Results from several studies and meta-analyses have demonstrated that vaccination against influenza virus (and possibly pneumococcocus) decreases the risk for exacerbation in patients with COPD.70-74 presumably by enhancing the immunity against such organisms.

Bronchodilator Treatment

Long-acting bronchodilator treatment is the cornerstone for treatment of stable COPD75 and it significantly decreases the risk for exacerbations.76-78 A meta-analysis of results from 9 clinical trials that compared tiotropium (a long-acting muscarinic antagonist [LAMA]) with placebo, ipratropium, or salmeterol (a long-acting b2-agonist [LABA]) showed that tiotropium reduced the number of exacerbations per patient-year by 0.31 (95% CI=0.46-0.17) compared to placebo, and by 0.23 (95% CI=0.31-0.15) compared to ipratropium. The number of hospitalizations was reduced by 0.04 (95% CI=0.08-0.01) per patient-year compared to placebo and by 0.06 (95% CI= -0.09 to -0.03) per patient-year compared to ipratropium.79 A significant difference in exacerbation frequency between tiotropium and salmeterol also was reported (-0.16, 95% CI= -0.29 to -0.03) based on the results from a single study included in the analysis.79 Results from another meta-analysis of 9 studies compared salmeterol with placebo/usual care 76 and indicated that salmeterol significantly decreased the risk for moderate (requiring the use of additional oral corticosteroids and/or antibiotics) or severe (requiring hospitalization) exacerbations by 22% over 12 months (p<0.0001). The benefit of salmeterol was maintained regardless of the severity of airflow limitation, smoking history, or current therapy.76

A 1-year head-to-head comparison of tiotropium and salmeterol in 7376 patients with COPD showed significant superiority of tiotropium over salmeterol in decreasing risk for exacerbations.80 This occurred whether the effect was defined as an increase in, or new onset of, more than 1 symptom of COPD, with at least 1 symptom lasting 3 days or more (p<0.001), increased time to first exacerbation requiring hospitalization (p<0.001), or reduced frequency of annual exacerbations leading the patient’s attending physician to initiate treatment with systemic glucocorticoids, antibiotics, or both (p=0.002), or exacerbations requiring hospitalization (p<0.001). Results from a 26-week comparison of tiotropium with indacaterol (a more recently developed LABA) indicated no significant difference between treatments in decreasing risk for exacerbations, defined as onset or worsening of one or more respiratory symptoms for 3 or more consecutive days, plus new treatment (e.g., systemic steroids, antibiotics, oxygen) and/or hospitalization or an emergency department visit.13 Furthermore, a recent comparison of these 2 agents indicated that indacaterol was comparable to tiotropium in terms of annualized exacerbation rates (0.79 versus 0.61; ratio 1.29, one-sided 97.5% CI upper limit 1.44). In this study, an exacerbation was defined as worsening for ≥2 consecutive days for ≥2 of the major symptoms (dyspnea, sputum volume, or sputum purulence) or worsening of any 1 major symptom together with any 1 minor symptom (sore throat, colds, fever without other cause, increased cough, or increased wheeze).81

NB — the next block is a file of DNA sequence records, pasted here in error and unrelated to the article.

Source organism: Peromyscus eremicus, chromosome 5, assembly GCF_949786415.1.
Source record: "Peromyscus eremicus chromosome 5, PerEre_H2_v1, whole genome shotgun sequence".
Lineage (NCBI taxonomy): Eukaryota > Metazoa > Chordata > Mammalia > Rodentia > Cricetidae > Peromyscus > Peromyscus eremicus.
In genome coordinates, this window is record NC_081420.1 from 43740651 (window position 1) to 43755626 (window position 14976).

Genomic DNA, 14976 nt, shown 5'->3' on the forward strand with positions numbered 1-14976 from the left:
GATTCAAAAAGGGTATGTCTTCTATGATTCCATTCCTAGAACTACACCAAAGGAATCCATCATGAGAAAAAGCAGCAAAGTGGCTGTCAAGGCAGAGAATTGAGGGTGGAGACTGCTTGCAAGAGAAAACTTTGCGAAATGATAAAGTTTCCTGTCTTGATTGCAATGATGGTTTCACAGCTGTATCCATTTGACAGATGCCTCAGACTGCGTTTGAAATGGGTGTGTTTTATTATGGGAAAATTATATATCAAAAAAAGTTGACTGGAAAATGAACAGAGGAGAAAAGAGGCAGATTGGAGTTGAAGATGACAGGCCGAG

Finally, 2 more recently developed LAMAs, aclidinium and glycopyrronium bromide, have also been shown to significantly decrease the frequency of exacerbations (defined as worsening of 2 or more major symptoms for at least 2 consecutive days or worsening of any 1 major symptom together with any minor symptom for at least 2 consecutive days) in patients with COPD versus placebo.82,83

In summary, available evidence clearly indicates that long-acting bronchodilators significantly reduce the occurrence of exacerbations in patients with COPD. This may represent the improvements in baseline lung function thereby resetting the symptom threshold or the prevention of episodes in which acute bronchoconstriction plays a role. An important question that remains to be definitively answered is whether the combination of a LABA and a LAMA is significantly superior to monotherapy in decreasing exacerbations. Recent results have indeed indicated that a LABA-LAMA combination was significantly superior to LAMA alone in decreasing the rate of moderate to severe exacerbations.84 However, it should be noted that results reflect group data and it remains unclear whether the effects of LABA plus LAMA are additive in a given patient or reflect benefit to different individuals or even episodes with different characteristics.

Finally, the effects of methylxanthines in preventing exacerbations are unclear, since according to the GOLD recommendations, treatment with theophylline is not recommended unless other long-term treatment bronchodilators are unavailable or unaffordable.1 Yet, there is some evidence that these agents may enhance the anti-inflammatory effects of steroid treatment during exacerbations.85 Their potential role when combined with inhaled steroid treatment in preventing COPD exacerbations merits further research.

Inhaled Corticosteroids

Since an enhanced and persistent inflammatory response to inhaled gases and particles is believed to be a key pathogenic mechanism of COPD,1 and COPD exacerbations appear to be often characterized by an inflammatory burst, the use of anti-inflammatory therapy to prevent (and treat) exacerbations is a rational treatment option.1,75

Many different studies have explored the efficacy (and safety) of inhaled corticosteroids (ICS) to reduce exacerbations in patients with COPD, either alone or in combination with LABA or LABA plus LAMA (so-called, triple therapy), and these are reviewed below. It should be noted, however, that the use of ICS in COPD is controversial. In vitro, ICS has limited efficacy in suppressing inflammation in cells harvested from COPD patients, an effect that seems to be related to a marked reduction in histone deacetylase-2, the nuclear enzyme required by corticosteroids to de-activate inflammatory genes.86-88 In addition, high doses of ICS may have deleterious effects on bone metabolism and also appear to increase the risk of pneumonia in COPD. 89,90